Regulating the regulators: State legislators are calling for a major overhaul of California's utilities regulator by striking it from the state constitution and reassigning its sprawling portfolio following a series of controversies, including the natural gas leak in Aliso Canyon. Assemblyman Mike Gatto (D-Los Angeles) said his measure would divvy up the California Public Utilities Commission's oversight of myriad companies and utilities to several other agencies.
Payday loan profits: The University of California makes money when American workers become trapped in endless cycles of high-interest debt. That's because the university has invested millions of dollars in an investment fund that owns one of the country's largest payday lenders, ACE Cash Express. In 2014, ACE agreed to pay $10 million to settle federal allegations that the company deliberately tried to ensnare consumers in perpetual debt. A UC spokesman said even though the university has a policy of socially responsible investment, there are no plans to divest from the payday-lending-related fund.
Demand pricing: Universal Studios Hollywood is putting a price tag on the demand for fun. The theme park is anticipating huge crowds for the April 7 opening of the Wizarding World of Harry Potter. If you want to be one of the first to experience it, be prepared to pay more than if you want to go, say, on a slow Tuesday in September. So-called demand, or variable, pricing is nothing new to airlines and hotels. They have long charged higher prices on holidays and during popular seasons. Universal is the first major U.S. theme park to embrace demand pricing, though experts say consumers should expect more to follow.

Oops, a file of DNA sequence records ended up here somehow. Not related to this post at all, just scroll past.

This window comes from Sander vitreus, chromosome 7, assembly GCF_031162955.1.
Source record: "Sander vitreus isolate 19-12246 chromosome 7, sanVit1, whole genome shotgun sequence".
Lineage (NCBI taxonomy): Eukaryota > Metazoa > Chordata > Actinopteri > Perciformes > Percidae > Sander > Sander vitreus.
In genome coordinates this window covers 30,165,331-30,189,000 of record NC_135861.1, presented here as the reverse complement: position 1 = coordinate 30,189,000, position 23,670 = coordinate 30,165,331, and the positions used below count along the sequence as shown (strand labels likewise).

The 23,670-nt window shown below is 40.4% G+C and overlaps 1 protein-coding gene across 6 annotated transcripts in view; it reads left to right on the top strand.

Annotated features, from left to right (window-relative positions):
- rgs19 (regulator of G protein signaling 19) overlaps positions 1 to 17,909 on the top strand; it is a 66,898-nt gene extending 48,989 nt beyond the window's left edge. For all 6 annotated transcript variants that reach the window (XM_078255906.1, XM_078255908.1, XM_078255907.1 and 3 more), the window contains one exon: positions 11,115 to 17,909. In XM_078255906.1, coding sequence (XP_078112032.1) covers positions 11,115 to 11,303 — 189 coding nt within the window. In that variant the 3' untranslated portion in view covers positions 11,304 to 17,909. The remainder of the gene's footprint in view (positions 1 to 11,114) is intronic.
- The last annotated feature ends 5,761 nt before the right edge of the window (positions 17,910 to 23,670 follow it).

Largest shareholder: Chicago entrepreneur Michael Ferro is investing $44.4 million in Los Angeles Times owner Tribune Publishing, making him the company's largest shareholder and infusing cash that could bolster a planned bid for the Orange County Register. Ferro's Merrick Media bought 5.22 million newly issued shares of Tribune Publishing stock, giving him a 16.6% stake in the company, which also owns the San Diego Union-Tribune. The influx of cash comes as Tribune prepares to bid for the Orange County Register, Riverside Press-Enterprise and other assets of bankrupt Freedom Communications.
WHAT WE'RE READING
And some recent stories from other publications that caught our eye:
Hot date: The California Sunday Magazine swipes right on Tinder. Previously ousted founder Sean Rad is now back in charge of the dating/hookup site. "Now," the magazine asks, "can he — and his company — grow up?"
Patch redux: Remember Patch, AOL's experiment with hyperlocal online news? As the Wall Street Journal tells it, turnaround specialist Hale Global took over and guess what? The "hard reset" has resulted in higher traffic and profit.
Cluck: As Seinfeld might say, "What's the deal with companies that don't go public?" According to Business Insider, venture capitalist Fred Wilson is outraged that Uber is still privately held. "Man up!" he says. "Don't be chicken!"
Serious static: Bloomberg says iHeartMedia, the nation's largest radio station operator, is trying to pare down debt it was saddled with in a 2008 acquisition. The private equity deal didn't anticipate the explosion of streaming services that have cut into radio audiences.
Unfriendly skies: The Aviation Herald relates a tale of woe involving a Delta flight from Los Angeles to Minneapolis. It had to be diverted to Salt Lake City because of "bad behavior" among flight attendants.
They just don't make flight attendants like they used to. Case in point.